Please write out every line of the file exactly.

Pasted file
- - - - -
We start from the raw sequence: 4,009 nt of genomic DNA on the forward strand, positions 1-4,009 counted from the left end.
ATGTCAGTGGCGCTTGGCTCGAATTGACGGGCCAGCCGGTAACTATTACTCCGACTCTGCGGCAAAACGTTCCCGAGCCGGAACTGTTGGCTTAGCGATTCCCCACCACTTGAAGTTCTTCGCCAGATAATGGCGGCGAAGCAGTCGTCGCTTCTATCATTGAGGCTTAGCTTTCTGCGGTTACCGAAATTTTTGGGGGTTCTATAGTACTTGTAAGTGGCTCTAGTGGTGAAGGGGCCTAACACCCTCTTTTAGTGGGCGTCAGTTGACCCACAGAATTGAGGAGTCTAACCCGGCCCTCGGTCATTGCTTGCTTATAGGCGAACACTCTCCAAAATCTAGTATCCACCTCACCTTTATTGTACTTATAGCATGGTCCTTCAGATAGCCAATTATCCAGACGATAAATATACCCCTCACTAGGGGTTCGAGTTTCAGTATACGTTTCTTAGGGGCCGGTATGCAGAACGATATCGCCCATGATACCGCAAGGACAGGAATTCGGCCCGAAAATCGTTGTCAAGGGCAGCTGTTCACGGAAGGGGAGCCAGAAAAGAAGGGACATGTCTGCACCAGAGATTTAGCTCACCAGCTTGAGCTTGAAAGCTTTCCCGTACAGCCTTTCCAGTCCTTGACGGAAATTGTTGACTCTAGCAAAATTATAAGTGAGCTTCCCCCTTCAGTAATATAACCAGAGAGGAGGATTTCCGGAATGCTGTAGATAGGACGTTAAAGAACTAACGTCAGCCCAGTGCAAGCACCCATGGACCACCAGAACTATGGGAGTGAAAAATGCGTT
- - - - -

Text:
We start from the raw sequence: 4,009 nt of genomic DNA on the forward strand, positions 1-4,009 counted from the left end.
ATGTCAGTGGCGCTTGGCTCGAATTGACGGGCCAGCCGGTAACTATTACTCCGACTCTGCGGCAAAACGTTCCCGAGCCGGAACTGTTGGCTTAGCGATTCCCCACCACTTGAAGTTCTTCGCCAGATAATGGCGGCGAAGCAGTCGTCGCTTCTATCATTGAGGCTTAGCTTTCTGCGGTTACCGAAATTTTTGGGGGTTCTATAGTACTTGTAAGTGGCTCTAGTGGTGAAGGGGCCTAACACCCTCTTTTAGTGGGCGTCAGTTGACCCACAGAATTGAGGAGTCTAACCCGGCCCTCGGTCATTGCTTGCTTATAGGCGAACACTCTCCAAAATCTAGTATCCACCTCACCTTTATTGTACTTATAGCATGGTCCTTCAGATAGCCAATTATCCAGACGATAAATATACCCCTCACTAGGGGTTCGAGTTTCAGTATACGTTTCTTAGGGGCCGGTATGCAGAACGATATCGCCCATGATACCGCAAGGACAGGAATTCGGCCCGAAAATCGTTGTCAAGGGCAGCTGTTCACGGAAGGGGAGCCAGAAAAGAAGGGACATGTCTGCACCAGAGATTTAGCTCACCAGCTTGAGCTTGAAAGCTTTCCCGTACAGCCTTTCCAGTCCTTGACGGAAATTGTTGACTCTAGCAAAATTATAAGTGAGCTTCCCCCTTCAGTAATATAACCAGAGAGGAGGATTTCCGGAATGCTGTAGATAGGACGTTAAAGAACTAACGTCAGCCCAGTGCAAGCACCCATGGACCACCAGAACTATGGGAGTGAAAAATGCGTT